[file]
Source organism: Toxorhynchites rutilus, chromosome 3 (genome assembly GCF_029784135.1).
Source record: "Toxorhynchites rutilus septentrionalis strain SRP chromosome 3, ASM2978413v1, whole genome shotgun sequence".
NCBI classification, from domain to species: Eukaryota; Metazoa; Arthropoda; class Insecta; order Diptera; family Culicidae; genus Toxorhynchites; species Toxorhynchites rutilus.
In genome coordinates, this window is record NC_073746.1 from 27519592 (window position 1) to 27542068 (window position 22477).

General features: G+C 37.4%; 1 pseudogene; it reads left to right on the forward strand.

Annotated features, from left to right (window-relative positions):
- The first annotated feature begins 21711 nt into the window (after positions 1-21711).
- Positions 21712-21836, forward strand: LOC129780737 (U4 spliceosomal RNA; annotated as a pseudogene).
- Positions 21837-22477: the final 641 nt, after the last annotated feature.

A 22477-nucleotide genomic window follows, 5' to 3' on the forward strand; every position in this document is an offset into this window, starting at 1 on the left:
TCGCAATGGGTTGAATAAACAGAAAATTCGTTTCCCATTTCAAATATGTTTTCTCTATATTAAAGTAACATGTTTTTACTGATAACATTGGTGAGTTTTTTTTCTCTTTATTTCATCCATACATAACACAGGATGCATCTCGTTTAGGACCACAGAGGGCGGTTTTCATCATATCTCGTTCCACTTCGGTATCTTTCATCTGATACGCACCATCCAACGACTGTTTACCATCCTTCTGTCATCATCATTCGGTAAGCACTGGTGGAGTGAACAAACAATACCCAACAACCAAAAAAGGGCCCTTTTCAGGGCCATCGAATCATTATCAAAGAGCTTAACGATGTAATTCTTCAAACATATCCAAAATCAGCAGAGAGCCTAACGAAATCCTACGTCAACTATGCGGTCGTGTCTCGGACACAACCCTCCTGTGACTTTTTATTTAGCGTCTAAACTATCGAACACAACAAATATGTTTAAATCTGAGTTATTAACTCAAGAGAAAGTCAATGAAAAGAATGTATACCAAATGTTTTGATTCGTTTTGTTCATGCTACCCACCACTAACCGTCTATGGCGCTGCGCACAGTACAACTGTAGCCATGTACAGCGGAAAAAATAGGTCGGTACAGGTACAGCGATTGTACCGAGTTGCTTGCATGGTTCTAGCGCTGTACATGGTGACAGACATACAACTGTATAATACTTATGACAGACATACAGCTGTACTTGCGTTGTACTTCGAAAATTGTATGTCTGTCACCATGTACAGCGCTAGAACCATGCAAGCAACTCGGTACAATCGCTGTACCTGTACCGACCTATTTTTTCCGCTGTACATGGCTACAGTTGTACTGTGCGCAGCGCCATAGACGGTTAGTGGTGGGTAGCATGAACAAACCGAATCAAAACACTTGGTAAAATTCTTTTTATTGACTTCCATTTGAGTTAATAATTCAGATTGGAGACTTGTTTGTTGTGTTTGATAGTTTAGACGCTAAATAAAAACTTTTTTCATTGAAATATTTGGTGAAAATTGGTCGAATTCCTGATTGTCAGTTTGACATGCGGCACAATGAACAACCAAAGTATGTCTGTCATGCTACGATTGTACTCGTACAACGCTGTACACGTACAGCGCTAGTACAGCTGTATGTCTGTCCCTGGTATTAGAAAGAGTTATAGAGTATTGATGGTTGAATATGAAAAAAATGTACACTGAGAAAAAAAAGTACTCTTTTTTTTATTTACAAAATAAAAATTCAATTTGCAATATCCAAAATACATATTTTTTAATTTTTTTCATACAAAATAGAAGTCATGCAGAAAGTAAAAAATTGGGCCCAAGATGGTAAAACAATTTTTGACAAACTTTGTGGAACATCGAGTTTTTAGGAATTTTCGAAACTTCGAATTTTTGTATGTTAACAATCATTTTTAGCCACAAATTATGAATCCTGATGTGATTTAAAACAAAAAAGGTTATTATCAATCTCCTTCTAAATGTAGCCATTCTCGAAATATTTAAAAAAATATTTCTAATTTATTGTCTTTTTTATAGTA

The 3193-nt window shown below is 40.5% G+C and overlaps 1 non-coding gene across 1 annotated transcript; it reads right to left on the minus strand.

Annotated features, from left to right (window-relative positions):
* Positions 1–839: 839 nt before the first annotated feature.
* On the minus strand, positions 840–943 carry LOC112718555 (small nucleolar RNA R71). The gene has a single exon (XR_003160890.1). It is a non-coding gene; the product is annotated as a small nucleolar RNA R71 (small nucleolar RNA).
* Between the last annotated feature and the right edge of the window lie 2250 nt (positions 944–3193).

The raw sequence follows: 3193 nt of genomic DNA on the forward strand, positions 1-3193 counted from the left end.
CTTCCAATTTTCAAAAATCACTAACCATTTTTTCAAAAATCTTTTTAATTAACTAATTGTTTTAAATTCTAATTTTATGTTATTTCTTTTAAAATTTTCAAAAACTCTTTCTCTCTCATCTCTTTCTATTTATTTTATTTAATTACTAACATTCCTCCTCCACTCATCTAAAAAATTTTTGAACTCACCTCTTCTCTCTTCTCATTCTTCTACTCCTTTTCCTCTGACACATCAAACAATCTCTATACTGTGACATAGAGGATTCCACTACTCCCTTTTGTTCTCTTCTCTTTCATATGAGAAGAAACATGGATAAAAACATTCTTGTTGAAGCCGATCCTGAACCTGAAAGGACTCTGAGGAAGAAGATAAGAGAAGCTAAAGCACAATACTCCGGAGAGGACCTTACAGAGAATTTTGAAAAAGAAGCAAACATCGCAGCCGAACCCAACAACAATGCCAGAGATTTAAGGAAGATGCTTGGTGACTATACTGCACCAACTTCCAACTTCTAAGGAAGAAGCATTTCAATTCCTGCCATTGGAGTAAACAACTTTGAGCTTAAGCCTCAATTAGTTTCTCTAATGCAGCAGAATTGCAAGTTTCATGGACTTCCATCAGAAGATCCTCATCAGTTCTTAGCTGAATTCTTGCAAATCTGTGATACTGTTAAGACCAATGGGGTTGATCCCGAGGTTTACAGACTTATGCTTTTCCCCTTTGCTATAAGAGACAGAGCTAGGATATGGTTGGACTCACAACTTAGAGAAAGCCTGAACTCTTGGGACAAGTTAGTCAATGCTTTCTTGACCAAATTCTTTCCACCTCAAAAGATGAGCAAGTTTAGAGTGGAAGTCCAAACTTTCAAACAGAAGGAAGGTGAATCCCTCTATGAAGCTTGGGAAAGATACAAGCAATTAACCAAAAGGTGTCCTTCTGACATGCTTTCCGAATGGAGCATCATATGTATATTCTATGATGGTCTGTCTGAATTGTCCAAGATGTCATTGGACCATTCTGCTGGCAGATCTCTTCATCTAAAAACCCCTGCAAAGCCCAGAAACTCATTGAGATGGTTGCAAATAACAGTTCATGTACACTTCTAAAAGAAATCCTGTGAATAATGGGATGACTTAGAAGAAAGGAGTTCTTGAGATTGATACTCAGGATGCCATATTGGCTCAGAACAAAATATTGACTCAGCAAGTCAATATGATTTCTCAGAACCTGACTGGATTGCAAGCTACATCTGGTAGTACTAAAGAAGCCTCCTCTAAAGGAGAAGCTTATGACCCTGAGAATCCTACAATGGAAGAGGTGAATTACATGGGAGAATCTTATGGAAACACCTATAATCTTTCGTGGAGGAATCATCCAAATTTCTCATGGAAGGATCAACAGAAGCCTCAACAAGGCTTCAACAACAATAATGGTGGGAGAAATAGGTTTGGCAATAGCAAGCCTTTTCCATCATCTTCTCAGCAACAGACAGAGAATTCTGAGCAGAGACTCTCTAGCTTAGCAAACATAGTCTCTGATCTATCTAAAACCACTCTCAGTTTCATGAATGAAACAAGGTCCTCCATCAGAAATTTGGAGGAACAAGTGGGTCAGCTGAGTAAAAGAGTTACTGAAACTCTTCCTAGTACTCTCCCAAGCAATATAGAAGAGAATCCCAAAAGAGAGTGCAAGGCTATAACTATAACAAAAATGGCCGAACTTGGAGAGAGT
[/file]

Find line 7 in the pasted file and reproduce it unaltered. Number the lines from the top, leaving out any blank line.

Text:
- The first annotated feature begins 21711 nt into the window (after positions 1-21711).